Robert Cornelius attended private school as a youth, taking a particular interest in chemistry.
Cornelius" father had immigrated from Amsterdam in 1783 and worked as a silversmith before opening a lamp manufacturing company. He became so well renowned for his work, that shortly after, Cornelius was approached by Joseph Saxton to create a silver plate for his daguerreotype of Central High School in Philadelphia. lieutenant was this meeting that sparked Cornelius"s interest in photography.
With his own knowledge of chemistry and metallurgy, as well as the help of chemist Paul Beck Goddard, Cornelius attempted to perfect the daguerreotype.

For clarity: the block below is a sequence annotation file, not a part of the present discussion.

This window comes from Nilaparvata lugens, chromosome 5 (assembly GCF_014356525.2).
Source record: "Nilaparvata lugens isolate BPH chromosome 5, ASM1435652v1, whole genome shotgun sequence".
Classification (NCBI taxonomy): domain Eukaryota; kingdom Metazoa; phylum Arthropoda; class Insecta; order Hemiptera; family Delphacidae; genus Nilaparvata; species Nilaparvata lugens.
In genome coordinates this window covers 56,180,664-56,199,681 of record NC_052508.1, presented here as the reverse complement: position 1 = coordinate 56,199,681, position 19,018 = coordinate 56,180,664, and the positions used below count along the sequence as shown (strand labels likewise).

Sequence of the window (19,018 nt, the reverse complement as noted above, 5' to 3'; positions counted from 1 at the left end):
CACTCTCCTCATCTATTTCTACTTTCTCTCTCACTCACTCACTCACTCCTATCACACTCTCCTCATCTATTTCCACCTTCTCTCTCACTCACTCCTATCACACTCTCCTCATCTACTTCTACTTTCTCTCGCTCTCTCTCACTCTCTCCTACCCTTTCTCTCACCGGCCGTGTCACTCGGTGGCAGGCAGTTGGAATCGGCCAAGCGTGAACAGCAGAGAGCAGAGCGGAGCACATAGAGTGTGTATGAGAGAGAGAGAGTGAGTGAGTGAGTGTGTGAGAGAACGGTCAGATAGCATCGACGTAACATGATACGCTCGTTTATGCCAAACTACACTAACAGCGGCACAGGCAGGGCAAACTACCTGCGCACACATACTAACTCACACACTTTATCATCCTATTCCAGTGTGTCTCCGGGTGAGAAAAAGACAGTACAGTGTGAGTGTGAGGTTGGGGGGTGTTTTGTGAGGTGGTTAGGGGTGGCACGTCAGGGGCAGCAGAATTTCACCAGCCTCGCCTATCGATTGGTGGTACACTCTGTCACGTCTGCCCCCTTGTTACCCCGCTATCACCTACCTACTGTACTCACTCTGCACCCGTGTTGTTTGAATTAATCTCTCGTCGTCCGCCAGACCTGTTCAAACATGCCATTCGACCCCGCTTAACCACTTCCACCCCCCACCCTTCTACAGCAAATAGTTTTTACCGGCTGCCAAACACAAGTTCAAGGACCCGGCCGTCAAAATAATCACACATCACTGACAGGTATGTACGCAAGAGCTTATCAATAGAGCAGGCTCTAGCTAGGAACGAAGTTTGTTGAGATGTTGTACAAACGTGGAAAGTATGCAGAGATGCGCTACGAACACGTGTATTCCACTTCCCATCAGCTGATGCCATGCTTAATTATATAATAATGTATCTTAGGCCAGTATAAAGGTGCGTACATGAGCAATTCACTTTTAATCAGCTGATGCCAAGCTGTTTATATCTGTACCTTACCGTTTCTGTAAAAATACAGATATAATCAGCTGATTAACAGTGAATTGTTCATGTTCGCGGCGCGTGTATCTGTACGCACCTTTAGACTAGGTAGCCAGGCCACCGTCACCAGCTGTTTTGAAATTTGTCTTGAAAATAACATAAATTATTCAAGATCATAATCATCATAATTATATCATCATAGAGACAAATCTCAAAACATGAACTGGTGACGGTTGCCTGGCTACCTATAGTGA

Around October 1839, at age thirty, Cornelius took a portrait of himself outside of the family store. The daguerreotype produced is an off-center portrait of a man with crossed arms and tousled hair.
This self-portrait of Robert Cornelius is the oldest known existing photographic portrait of a human in America. Daguerre"s photograph of the Boulevard du Temple, taken one year earlier, depicts two human figures on the sidewalk, but these were incidental to the photograph as opposed to being the main subject.
Cornelius would operate two of the earliest photographic studios in the United States. between 1841 and 1843, but as the popularity of photography grew and more photographers opened studios, Cornelius either lost interest or realized that he could make more money at the family gas and lighting company.
Cornelius retired from his family"s business in 1877. In his later years, he lived at his country home in Frankford, Philadelphia. He died at his Frankford home on August 10, 1893.